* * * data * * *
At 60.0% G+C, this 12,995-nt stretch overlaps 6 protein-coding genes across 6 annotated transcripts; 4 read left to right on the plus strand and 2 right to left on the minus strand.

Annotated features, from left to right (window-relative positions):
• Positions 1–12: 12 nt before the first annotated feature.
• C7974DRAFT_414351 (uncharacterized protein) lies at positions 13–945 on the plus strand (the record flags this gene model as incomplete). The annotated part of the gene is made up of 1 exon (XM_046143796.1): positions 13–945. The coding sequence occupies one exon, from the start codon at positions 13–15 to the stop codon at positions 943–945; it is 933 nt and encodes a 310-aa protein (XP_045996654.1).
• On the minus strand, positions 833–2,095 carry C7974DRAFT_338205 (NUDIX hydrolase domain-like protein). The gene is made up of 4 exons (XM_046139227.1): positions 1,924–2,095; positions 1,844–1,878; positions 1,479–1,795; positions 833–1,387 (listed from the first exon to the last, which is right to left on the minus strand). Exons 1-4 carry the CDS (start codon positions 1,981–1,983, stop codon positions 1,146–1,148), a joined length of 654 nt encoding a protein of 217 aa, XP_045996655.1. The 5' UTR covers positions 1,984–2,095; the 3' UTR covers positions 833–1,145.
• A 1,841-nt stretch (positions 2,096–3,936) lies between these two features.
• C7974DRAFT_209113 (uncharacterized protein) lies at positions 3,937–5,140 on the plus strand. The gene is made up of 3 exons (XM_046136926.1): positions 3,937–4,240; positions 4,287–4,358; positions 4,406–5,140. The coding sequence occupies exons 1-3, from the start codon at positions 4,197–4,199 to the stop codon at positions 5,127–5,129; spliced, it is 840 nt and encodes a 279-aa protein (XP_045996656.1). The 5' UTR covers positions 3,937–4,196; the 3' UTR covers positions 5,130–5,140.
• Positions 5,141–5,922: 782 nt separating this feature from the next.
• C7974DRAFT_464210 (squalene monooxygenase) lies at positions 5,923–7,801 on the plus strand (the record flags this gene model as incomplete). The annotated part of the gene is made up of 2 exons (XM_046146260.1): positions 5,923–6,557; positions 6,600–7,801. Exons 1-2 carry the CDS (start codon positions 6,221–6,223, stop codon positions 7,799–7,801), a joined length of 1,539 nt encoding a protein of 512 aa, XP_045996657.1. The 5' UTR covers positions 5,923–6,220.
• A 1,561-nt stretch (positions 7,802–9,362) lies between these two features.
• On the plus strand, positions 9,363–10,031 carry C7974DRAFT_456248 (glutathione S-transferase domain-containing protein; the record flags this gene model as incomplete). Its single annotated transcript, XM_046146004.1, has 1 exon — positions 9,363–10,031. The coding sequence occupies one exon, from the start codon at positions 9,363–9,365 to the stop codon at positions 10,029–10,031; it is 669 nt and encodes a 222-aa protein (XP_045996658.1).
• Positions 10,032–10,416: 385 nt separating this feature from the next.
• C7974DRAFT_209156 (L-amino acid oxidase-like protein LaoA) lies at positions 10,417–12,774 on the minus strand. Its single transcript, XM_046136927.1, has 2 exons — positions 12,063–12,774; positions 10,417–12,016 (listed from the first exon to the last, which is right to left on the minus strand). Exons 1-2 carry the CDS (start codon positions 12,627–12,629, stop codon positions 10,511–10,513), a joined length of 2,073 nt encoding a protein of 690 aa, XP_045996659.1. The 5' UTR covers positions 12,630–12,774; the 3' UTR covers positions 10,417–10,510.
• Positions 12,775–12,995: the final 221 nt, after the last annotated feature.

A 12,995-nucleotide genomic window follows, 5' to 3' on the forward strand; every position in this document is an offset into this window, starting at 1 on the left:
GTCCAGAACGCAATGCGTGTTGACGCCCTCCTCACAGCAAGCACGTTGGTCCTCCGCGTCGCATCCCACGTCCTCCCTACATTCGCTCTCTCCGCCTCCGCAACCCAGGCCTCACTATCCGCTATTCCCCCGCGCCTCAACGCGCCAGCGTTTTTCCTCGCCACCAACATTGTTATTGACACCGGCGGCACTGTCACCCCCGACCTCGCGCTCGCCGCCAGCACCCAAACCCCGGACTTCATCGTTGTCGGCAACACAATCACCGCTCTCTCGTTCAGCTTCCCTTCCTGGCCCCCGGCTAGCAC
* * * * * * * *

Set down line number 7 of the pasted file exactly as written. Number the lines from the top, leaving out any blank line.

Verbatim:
• C7974DRAFT_209113 (uncharacterized protein) lies at positions 3,937–5,140 on the plus strand. The gene is made up of 3 exons (XM_046136926.1): positions 3,937–4,240; positions 4,287–4,358; positions 4,406–5,140. The coding sequence occupies exons 1-3, from the start codon at positions 4,197–4,199 to the stop codon at positions 5,127–5,129; spliced, it is 840 nt and encodes a 279-aa protein (XP_045996656.1). The 5' UTR covers positions 3,937–4,196; the 3' UTR covers positions 5,130–5,140.